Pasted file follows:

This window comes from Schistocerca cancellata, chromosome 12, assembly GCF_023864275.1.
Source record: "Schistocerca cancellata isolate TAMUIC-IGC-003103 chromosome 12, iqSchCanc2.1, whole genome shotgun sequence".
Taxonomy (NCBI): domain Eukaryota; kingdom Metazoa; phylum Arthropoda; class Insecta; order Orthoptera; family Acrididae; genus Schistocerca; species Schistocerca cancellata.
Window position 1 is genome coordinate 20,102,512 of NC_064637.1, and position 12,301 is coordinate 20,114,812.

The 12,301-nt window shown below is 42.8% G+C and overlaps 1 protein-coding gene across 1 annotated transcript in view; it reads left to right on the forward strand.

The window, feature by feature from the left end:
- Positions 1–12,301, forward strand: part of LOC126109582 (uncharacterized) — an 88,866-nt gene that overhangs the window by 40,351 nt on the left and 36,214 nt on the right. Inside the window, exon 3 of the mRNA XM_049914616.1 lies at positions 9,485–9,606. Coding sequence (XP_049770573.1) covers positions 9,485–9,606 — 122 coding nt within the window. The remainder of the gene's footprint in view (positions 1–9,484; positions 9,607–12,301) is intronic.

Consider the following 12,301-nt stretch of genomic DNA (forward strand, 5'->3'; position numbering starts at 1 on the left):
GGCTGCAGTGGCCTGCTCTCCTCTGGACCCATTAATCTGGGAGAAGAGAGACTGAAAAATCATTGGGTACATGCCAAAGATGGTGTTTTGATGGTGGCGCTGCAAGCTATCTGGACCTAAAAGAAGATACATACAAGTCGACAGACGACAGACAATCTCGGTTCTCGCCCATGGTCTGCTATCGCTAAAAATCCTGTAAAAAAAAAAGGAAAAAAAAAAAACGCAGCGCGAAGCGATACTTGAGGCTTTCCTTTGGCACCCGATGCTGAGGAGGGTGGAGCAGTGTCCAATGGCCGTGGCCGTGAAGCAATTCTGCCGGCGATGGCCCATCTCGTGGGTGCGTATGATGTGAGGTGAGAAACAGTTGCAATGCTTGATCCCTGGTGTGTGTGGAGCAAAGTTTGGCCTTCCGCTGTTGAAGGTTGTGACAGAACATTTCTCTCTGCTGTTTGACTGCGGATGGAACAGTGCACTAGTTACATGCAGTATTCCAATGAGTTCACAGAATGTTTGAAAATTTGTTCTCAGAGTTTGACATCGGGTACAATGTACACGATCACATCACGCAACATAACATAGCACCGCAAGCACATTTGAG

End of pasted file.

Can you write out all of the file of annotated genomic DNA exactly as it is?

This window comes from Schistocerca cancellata, chromosome 12, assembly GCF_023864275.1.
Source record: "Schistocerca cancellata isolate TAMUIC-IGC-003103 chromosome 12, iqSchCanc2.1, whole genome shotgun sequence".
Taxonomy (NCBI): domain Eukaryota; kingdom Metazoa; phylum Arthropoda; class Insecta; order Orthoptera; family Acrididae; genus Schistocerca; species Schistocerca cancellata.
Window position 1 is genome coordinate 20,102,512 of NC_064637.1, and position 12,301 is coordinate 20,114,812.

The 12,301-nt window shown below is 42.8% G+C and overlaps 1 protein-coding gene across 1 annotated transcript in view; it reads left to right on the forward strand.

The window, feature by feature from the left end:
- Positions 1–12,301, forward strand: part of LOC126109582 (uncharacterized) — an 88,866-nt gene that overhangs the window by 40,351 nt on the left and 36,214 nt on the right. Inside the window, exon 3 of the mRNA XM_049914616.1 lies at positions 9,485–9,606. Coding sequence (XP_049770573.1) covers positions 9,485–9,606 — 122 coding nt within the window. The remainder of the gene's footprint in view (positions 1–9,484; positions 9,607–12,301) is intronic.

Consider the following 12,301-nt stretch of genomic DNA (forward strand, 5'->3'; position numbering starts at 1 on the left):
GGCTGCAGTGGCCTGCTCTCCTCTGGACCCATTAATCTGGGAGAAGAGAGACTGAAAAATCATTGGGTACATGCCAAAGATGGTGTTTTGATGGTGGCGCTGCAAGCTATCTGGACCTAAAAGAAGATACATACAAGTCGACAGACGACAGACAATCTCGGTTCTCGCCCATGGTCTGCTATCGCTAAAAATCCTGTAAAAAAAAAAGGAAAAAAAAAAAACGCAGCGCGAAGCGATACTTGAGGCTTTCCTTTGGCACCCGATGCTGAGGAGGGTGGAGCAGTGTCCAATGGCCGTGGCCGTGAAGCAATTCTGCCGGCGATGGCCCATCTCGTGGGTGCGTATGATGTGAGGTGAGAAACAGTTGCAATGCTTGATCCCTGGTGTGTGTGGAGCAAAGTTTGGCCTTCCGCTGTTGAAGGTTGTGACAGAACATTTCTCTCTGCTGTTTGACTGCGGATGGAACAGTGCACTAGTTACATGCAGTATTCCAATGAGTTCACAGAATGTTTGAAAATTTGTTCTCAGAGTTTGACATCGGGTACAATGTACACGATCACATCACGCAACATAACATAGCACCGCAAGCACATTTGAG